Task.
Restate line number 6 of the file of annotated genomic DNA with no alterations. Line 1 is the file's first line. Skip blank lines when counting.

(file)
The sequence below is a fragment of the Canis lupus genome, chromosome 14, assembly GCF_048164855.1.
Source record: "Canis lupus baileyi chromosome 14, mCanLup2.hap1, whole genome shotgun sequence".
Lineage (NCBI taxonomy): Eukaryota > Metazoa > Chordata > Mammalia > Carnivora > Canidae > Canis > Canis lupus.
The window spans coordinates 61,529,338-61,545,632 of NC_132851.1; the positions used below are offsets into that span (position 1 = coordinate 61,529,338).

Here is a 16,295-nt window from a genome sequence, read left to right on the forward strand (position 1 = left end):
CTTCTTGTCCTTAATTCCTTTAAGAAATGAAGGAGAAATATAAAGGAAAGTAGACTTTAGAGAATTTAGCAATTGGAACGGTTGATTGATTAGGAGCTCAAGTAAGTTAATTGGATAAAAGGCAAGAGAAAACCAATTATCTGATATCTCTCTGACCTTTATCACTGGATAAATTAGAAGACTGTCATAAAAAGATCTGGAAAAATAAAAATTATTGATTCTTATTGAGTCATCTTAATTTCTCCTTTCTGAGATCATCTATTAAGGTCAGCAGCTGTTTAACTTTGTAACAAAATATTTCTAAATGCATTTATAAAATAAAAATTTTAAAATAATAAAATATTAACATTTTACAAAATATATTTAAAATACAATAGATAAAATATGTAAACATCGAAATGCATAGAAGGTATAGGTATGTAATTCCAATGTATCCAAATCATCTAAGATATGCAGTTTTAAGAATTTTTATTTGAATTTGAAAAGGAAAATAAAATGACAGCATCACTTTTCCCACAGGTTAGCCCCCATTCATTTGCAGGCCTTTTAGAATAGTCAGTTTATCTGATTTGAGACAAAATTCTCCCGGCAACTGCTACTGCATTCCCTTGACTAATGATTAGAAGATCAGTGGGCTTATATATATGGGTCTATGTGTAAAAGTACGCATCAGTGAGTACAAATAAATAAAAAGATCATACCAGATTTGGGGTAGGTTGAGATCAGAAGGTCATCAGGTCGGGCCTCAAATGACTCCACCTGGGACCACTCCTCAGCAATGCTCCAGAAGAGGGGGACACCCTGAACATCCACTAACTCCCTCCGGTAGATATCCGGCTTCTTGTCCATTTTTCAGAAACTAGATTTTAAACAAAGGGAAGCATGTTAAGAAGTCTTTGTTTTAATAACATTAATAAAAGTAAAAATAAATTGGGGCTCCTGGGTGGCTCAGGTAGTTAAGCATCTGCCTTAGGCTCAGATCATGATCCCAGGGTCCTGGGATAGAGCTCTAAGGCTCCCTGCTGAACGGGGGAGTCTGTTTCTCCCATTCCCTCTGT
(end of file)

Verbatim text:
CTTCTTGTCCTTAATTCCTTTAAGAAATGAAGGAGAAATATAAAGGAAAGTAGACTTTAGAGAATTTAGCAATTGGAACGGTTGATTGATTAGGAGCTCAAGTAAGTTAATTGGATAAAAGGCAAGAGAAAACCAATTATCTGATATCTCTCTGACCTTTATCACTGGATAAATTAGAAGACTGTCATAAAAAGATCTGGAAAAATAAAAATTATTGATTCTTATTGAGTCATCTTAATTTCTCCTTTCTGAGATCATCTATTAAGGTCAGCAGCTGTTTAACTTTGTAACAAAATATTTCTAAATGCATTTATAAAATAAAAATTTTAAAATAATAAAATATTAACATTTTACAAAATATATTTAAAATACAATAGATAAAATATGTAAACATCGAAATGCATAGAAGGTATAGGTATGTAATTCCAATGTATCCAAATCATCTAAGATATGCAGTTTTAAGAATTTTTATTTGAATTTGAAAAGGAAAATAAAATGACAGCATCACTTTTCCCACAGGTTAGCCCCCATTCATTTGCAGGCCTTTTAGAATAGTCAGTTTATCTGATTTGAGACAAAATTCTCCCGGCAACTGCTACTGCATTCCCTTGACTAATGATTAGAAGATCAGTGGGCTTATATATATGGGTCTATGTGTAAAAGTACGCATCAGTGAGTACAAATAAATAAAAAGATCATACCAGATTTGGGGTAGGTTGAGATCAGAAGGTCATCAGGTCGGGCCTCAAATGACTCCACCTGGGACCACTCCTCAGCAATGCTCCAGAAGAGGGGGACACCCTGAACATCCACTAACTCCCTCCGGTAGATATCCGGCTTCTTGTCCATTTTTCAGAAACTAGATTTTAAACAAAGGGAAGCATGTTAAGAAGTCTTTGTTTTAATAACATTAATAAAAGTAAAAATAAATTGGGGCTCCTGGGTGGCTCAGGTAGTTAAGCATCTGCCTTAGGCTCAGATCATGATCCCAGGGTCCTGGGATAGAGCTCTAAGGCTCCCTGCTGAACGGGGGAGTCTGTTTCTCCCATTCCCTCTGT